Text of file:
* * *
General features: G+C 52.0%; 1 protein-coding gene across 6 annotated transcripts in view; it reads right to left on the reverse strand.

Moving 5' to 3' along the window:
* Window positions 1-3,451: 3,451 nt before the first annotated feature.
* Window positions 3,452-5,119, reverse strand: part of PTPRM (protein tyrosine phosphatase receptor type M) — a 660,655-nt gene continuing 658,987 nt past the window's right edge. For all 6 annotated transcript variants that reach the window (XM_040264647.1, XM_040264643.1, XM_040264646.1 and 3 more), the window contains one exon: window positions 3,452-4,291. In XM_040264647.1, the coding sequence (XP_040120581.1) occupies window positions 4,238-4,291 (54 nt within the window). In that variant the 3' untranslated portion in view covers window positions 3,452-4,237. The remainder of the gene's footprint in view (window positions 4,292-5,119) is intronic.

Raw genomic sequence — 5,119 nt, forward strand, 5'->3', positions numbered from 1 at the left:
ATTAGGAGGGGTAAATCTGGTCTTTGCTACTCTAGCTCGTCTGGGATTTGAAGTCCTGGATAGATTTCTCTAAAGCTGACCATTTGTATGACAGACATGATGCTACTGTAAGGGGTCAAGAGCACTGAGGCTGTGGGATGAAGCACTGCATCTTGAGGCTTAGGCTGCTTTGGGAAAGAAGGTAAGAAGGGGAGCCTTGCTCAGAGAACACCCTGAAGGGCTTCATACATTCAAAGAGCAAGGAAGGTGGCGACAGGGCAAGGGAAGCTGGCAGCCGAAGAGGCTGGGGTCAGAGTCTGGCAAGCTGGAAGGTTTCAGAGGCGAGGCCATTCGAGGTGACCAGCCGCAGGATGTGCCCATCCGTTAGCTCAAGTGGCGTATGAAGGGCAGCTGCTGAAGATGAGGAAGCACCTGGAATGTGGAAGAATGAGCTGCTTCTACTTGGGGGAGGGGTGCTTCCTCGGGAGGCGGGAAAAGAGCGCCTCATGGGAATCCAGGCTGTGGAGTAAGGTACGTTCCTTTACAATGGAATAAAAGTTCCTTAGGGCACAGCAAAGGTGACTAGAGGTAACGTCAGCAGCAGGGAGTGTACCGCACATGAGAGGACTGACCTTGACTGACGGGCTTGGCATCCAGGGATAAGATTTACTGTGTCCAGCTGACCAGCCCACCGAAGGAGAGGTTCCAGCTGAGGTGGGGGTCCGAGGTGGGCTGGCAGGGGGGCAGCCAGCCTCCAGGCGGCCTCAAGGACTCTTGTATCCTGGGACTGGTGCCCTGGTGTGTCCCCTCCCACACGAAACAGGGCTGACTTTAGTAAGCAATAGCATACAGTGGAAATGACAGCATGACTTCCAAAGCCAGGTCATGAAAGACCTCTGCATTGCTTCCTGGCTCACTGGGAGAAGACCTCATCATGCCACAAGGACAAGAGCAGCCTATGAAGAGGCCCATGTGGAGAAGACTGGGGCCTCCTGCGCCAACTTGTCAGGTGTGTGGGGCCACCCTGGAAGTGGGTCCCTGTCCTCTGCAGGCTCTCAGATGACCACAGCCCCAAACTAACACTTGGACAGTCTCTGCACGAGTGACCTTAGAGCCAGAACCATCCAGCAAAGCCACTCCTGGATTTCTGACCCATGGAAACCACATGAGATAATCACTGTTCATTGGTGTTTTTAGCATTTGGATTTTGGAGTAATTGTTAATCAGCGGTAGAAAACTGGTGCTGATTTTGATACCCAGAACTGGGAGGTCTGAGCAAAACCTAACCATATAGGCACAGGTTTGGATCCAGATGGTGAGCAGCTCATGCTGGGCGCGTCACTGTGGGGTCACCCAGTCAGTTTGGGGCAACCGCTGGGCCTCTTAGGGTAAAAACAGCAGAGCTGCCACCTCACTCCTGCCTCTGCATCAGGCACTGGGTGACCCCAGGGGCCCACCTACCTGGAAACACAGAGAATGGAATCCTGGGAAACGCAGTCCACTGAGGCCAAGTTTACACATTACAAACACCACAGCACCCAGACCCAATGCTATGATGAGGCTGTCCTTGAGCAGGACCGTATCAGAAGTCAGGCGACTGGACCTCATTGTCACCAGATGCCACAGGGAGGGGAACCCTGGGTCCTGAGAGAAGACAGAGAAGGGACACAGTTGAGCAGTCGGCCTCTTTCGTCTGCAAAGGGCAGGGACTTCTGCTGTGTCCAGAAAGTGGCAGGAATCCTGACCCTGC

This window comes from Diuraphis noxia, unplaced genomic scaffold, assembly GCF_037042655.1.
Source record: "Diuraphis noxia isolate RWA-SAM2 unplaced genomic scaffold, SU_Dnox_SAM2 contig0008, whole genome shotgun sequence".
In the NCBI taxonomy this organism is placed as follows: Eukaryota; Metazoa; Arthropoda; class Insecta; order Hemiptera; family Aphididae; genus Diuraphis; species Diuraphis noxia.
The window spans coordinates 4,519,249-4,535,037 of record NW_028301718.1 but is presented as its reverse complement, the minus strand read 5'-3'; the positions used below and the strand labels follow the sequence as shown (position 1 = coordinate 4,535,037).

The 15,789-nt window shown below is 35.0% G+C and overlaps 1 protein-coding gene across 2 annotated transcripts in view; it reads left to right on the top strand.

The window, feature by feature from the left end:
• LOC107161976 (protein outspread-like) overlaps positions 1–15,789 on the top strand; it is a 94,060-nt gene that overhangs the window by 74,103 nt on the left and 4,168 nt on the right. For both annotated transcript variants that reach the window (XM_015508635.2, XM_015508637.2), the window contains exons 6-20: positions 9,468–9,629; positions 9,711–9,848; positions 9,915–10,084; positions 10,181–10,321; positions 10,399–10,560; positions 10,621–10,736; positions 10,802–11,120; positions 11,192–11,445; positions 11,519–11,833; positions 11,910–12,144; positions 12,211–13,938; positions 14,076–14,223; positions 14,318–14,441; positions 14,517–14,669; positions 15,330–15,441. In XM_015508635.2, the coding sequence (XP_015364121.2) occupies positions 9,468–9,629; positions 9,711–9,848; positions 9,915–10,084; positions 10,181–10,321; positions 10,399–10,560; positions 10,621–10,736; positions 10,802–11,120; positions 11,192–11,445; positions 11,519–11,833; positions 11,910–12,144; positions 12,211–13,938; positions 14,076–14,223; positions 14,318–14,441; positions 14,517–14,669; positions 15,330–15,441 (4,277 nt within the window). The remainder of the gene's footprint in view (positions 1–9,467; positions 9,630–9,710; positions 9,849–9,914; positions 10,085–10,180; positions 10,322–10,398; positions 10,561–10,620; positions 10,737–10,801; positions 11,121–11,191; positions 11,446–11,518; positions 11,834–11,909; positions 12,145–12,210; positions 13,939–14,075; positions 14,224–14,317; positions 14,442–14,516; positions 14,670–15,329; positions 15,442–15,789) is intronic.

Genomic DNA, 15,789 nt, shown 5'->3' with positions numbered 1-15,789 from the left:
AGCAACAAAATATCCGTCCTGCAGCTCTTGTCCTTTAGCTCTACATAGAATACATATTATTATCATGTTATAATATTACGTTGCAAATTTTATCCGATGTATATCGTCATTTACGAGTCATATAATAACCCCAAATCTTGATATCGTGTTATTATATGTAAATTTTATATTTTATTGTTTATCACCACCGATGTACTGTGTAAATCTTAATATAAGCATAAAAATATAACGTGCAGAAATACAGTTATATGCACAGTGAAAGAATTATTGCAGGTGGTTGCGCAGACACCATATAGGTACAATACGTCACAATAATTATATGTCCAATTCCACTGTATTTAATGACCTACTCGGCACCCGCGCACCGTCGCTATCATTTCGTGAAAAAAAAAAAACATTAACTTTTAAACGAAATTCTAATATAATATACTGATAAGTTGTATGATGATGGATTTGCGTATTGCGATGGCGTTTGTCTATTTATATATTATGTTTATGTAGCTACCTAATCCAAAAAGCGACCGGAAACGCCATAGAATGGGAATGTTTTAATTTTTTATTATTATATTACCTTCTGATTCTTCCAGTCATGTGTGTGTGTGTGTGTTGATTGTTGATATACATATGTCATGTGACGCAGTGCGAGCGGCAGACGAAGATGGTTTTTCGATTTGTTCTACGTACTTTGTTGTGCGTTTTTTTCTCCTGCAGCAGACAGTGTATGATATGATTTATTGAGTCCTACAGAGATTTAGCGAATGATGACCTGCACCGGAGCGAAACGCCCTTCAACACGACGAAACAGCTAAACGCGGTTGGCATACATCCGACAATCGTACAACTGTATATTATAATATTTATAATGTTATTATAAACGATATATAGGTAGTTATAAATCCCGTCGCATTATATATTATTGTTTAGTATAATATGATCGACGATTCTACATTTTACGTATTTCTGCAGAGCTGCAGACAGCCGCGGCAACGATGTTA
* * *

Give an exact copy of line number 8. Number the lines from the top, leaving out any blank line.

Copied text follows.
Source record: "Diuraphis noxia isolate RWA-SAM2 unplaced genomic scaffold, SU_Dnox_SAM2 contig0008, whole genome shotgun sequence".